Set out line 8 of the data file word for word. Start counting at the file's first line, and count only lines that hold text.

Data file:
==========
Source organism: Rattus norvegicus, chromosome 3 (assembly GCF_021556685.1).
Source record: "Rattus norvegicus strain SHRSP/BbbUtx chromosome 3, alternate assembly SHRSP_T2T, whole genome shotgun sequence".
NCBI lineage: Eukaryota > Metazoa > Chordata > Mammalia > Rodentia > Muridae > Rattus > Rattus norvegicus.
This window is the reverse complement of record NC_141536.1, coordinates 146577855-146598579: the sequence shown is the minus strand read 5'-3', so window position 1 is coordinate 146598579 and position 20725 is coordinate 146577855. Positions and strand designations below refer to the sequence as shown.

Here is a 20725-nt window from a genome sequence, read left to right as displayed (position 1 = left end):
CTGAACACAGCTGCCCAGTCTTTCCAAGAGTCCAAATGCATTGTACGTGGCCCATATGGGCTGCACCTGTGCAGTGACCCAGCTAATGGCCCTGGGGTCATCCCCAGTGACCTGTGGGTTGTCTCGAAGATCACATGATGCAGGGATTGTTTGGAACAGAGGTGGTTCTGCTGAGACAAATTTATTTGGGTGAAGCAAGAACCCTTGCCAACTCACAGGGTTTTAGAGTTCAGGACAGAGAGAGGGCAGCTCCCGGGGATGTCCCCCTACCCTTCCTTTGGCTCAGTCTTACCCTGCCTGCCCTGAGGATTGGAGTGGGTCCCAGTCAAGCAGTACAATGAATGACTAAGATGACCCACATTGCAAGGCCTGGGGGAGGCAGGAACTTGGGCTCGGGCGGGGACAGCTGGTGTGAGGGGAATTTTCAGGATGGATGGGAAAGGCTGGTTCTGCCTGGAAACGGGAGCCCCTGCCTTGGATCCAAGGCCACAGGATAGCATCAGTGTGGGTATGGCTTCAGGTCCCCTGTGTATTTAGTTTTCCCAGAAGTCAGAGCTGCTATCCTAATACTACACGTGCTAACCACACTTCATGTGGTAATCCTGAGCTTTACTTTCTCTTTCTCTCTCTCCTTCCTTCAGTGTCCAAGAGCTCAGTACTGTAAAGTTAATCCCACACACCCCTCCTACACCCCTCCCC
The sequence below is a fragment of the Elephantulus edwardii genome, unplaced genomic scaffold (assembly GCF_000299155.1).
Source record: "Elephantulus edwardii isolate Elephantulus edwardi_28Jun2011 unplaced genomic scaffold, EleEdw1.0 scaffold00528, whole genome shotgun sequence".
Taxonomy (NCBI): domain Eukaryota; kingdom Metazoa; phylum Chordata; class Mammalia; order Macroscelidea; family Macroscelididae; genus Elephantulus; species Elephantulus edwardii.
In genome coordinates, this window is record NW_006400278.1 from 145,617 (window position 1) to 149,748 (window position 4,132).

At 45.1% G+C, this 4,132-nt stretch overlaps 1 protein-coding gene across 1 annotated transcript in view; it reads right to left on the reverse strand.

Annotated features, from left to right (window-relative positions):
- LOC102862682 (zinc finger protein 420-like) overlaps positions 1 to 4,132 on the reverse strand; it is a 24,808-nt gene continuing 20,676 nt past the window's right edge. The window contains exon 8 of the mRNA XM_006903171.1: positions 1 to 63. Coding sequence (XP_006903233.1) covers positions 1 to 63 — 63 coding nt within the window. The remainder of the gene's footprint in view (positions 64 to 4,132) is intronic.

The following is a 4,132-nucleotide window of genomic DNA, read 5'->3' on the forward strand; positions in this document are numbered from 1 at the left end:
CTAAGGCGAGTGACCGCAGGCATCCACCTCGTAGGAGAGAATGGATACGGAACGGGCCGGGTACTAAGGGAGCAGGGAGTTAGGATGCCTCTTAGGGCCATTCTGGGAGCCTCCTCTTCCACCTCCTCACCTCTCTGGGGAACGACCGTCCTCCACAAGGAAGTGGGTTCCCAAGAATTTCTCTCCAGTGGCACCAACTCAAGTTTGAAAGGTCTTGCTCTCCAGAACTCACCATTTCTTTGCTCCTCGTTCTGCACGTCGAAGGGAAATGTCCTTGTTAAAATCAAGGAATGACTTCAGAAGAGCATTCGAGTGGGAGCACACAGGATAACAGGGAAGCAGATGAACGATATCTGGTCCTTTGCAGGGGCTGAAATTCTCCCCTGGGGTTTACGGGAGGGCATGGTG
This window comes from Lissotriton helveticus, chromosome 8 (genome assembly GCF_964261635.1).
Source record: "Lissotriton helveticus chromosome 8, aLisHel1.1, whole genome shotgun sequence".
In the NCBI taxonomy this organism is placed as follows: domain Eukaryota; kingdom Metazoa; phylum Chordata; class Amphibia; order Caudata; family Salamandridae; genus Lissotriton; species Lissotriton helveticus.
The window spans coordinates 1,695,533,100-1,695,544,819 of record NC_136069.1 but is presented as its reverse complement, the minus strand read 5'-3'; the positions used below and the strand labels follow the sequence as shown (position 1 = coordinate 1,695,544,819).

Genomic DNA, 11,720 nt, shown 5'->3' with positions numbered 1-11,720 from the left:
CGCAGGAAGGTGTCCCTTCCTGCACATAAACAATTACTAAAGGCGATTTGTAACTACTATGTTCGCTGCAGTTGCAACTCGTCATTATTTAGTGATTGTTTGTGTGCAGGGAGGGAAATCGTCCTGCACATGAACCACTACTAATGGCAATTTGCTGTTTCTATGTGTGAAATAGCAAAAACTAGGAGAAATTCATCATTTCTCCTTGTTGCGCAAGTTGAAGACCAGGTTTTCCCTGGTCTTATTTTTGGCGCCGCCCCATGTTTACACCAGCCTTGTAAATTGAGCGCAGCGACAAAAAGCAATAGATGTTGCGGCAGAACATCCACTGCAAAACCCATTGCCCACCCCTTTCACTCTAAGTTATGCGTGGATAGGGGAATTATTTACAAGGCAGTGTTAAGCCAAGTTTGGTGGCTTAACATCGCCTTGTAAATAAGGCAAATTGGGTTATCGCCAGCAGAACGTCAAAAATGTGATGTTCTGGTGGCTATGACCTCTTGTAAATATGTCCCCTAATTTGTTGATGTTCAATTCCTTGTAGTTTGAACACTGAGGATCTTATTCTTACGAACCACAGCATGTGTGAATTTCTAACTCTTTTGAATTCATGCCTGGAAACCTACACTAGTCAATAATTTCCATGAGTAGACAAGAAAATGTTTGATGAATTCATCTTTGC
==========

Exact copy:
Source record: "Elephantulus edwardii isolate Elephantulus edwardi_28Jun2011 unplaced genomic scaffold, EleEdw1.0 scaffold00528, whole genome shotgun sequence".